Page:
Growth in technology demand and use in Kenya has heavily influenced political campaigns in the country ahead of the March 4 polls.
Several technological advancements have ensured a stark distinction in this year’s general elections compared to the previous ones, underscoring the power of technology. Right from the outset, the biometric voter registration (BVR) solution used by the Independent Electoral and Boundaries Commission (IEBC) changed the way elections in the country are held.
The IEBC had to work quickly to educate the Kenyan electorate on how the technology would work in easing the registration process. And, within the short time allocated to register voters, 14.3 million voters registered using the new technology. BVR can also be used to verify voters before they cast their ballots on polling day.
Contenders have had to grapple with the idea of having an online presence. The presidential candidates had to involve social media experts to enable their presence to be felt in the digital space. One of the contenders, Uhuru Kenyatta, has one of the biggest following on Facebook, even overtaking major brands in Kenya such as Safaricom. His total fan base is 361,000, while Safaricom is at 265,000.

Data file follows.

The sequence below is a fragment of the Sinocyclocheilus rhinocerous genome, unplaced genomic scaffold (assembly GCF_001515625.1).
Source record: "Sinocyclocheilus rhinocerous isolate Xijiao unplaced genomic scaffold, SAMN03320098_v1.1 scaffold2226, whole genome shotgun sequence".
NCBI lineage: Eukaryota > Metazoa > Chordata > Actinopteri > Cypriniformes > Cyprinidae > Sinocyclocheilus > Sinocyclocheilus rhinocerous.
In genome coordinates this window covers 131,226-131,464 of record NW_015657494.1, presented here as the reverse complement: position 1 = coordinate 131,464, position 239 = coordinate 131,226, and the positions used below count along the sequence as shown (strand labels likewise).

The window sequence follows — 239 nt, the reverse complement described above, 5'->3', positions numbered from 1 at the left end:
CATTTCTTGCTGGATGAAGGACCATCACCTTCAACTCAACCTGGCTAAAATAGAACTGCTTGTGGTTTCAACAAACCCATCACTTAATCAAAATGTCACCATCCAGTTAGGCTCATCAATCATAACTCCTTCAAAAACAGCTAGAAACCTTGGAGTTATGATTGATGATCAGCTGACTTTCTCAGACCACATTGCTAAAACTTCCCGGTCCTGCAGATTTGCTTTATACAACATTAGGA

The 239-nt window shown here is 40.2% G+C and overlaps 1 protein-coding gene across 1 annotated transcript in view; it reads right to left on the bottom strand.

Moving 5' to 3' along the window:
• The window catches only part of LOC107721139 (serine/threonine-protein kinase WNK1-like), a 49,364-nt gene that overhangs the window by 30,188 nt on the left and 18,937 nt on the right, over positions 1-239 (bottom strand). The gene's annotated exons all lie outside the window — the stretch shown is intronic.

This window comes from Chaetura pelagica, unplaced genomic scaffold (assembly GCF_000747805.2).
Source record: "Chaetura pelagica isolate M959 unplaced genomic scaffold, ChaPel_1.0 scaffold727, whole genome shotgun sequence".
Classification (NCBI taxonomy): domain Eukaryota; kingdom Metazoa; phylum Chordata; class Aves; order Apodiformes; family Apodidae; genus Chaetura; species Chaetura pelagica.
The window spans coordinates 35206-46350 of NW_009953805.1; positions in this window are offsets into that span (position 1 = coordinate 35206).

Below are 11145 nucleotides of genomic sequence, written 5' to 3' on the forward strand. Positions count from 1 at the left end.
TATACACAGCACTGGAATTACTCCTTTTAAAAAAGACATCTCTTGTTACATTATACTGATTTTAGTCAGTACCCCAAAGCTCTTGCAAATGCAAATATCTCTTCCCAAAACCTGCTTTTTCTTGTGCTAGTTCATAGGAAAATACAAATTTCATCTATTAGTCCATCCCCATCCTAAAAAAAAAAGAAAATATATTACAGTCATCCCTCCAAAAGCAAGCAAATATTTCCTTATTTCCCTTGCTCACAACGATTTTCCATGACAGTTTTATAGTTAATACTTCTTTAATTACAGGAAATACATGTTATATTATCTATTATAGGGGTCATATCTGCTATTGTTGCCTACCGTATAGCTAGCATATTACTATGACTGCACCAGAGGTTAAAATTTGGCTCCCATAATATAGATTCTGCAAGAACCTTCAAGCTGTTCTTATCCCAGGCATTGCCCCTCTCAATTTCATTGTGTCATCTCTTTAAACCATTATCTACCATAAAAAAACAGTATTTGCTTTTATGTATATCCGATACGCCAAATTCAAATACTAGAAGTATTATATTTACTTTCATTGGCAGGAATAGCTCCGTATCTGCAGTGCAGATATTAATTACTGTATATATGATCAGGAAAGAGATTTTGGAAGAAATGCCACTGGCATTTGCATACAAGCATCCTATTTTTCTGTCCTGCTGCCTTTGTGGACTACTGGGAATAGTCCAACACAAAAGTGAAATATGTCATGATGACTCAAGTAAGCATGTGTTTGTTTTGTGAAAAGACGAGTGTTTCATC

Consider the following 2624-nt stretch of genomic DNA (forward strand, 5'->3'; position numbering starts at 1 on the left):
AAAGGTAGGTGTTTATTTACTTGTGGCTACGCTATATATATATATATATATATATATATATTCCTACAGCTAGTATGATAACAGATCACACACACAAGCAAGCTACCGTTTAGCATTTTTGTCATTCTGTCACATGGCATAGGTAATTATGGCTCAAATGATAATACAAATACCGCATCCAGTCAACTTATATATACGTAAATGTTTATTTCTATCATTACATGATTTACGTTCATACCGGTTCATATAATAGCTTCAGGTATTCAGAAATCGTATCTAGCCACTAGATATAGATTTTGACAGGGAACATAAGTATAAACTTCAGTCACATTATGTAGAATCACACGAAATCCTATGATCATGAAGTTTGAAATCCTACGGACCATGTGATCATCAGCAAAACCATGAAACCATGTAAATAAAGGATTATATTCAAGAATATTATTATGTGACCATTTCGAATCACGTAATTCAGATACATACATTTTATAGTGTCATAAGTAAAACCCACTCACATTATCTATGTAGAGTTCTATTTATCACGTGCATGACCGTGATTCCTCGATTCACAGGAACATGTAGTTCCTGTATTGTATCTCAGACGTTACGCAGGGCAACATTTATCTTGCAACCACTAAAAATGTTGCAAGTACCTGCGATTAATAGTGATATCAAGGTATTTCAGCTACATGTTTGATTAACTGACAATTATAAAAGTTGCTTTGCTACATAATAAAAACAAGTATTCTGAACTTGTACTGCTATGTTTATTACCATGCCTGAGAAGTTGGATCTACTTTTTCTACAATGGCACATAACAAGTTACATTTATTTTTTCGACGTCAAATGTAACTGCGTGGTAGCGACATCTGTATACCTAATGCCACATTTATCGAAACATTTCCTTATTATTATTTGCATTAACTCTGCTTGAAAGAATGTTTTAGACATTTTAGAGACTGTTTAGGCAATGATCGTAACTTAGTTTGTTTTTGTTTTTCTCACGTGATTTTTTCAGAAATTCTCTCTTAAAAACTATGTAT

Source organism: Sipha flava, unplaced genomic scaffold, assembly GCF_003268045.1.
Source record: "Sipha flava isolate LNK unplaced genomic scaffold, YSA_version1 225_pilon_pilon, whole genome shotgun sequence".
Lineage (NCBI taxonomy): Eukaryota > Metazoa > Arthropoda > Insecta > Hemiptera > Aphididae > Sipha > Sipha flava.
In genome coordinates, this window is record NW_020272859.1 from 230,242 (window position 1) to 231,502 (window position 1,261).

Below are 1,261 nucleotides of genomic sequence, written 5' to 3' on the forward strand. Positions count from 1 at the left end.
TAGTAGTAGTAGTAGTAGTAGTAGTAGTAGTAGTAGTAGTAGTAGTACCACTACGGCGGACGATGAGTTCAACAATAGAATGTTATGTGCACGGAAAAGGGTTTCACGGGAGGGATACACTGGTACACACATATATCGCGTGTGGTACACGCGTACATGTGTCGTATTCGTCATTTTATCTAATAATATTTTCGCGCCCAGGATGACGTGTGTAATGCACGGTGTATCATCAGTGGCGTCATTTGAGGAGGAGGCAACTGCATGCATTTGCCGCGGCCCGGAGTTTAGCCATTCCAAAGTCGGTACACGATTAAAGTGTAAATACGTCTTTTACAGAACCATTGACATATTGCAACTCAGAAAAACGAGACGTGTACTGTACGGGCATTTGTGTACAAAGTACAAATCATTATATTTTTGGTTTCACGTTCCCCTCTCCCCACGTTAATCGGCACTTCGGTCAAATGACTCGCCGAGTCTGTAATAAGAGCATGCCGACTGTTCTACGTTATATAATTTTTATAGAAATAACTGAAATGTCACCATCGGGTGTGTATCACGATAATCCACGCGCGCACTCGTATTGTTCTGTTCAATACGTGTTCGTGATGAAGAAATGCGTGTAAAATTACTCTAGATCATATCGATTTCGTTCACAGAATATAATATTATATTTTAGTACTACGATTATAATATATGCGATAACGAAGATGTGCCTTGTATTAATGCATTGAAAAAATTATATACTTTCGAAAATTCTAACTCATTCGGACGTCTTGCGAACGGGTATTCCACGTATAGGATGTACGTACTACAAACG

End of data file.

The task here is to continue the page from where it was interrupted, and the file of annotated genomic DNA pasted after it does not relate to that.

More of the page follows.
Social media has become an important base to spread messages and to mobilise supporters. However, in a twist, social media has also been highlighted by the government as a breeding space for hate messages.
Raila Odinga and Uhuru Kenyatta have also unveiled apps for their campaign, to connect with tech-savvy Kenyans.
The numerous online tools that have come up in this year’s election also highlight the importance of the digital space. Finnish company Shadow Elections opened its Kenyan portal to conduct social media opinion polls.
OpinionYetu, a Kenyan initiative, is another bent on shaking up the opinion poll industry by providing a tool that is linked to IEBC’s API to conduct electronic polls, for those who have actually registered to be voters.
The speed at which the results will be relayed has also been accelerated using technology. The IEBC has given all polling clerks cell phones they will use to login to the IEBC platform to post election results to solve issues such as delay of results, which was one of the major problems that compromised the legitimacy of the 2007 general elections. The use of instant online posting will reduce the likelihood of electoral fraud.
The next step that Kenyans are highly anticipating is the implementation of eVoting to eliminate issues related to manual processes such as slowness and susceptibility to corruption.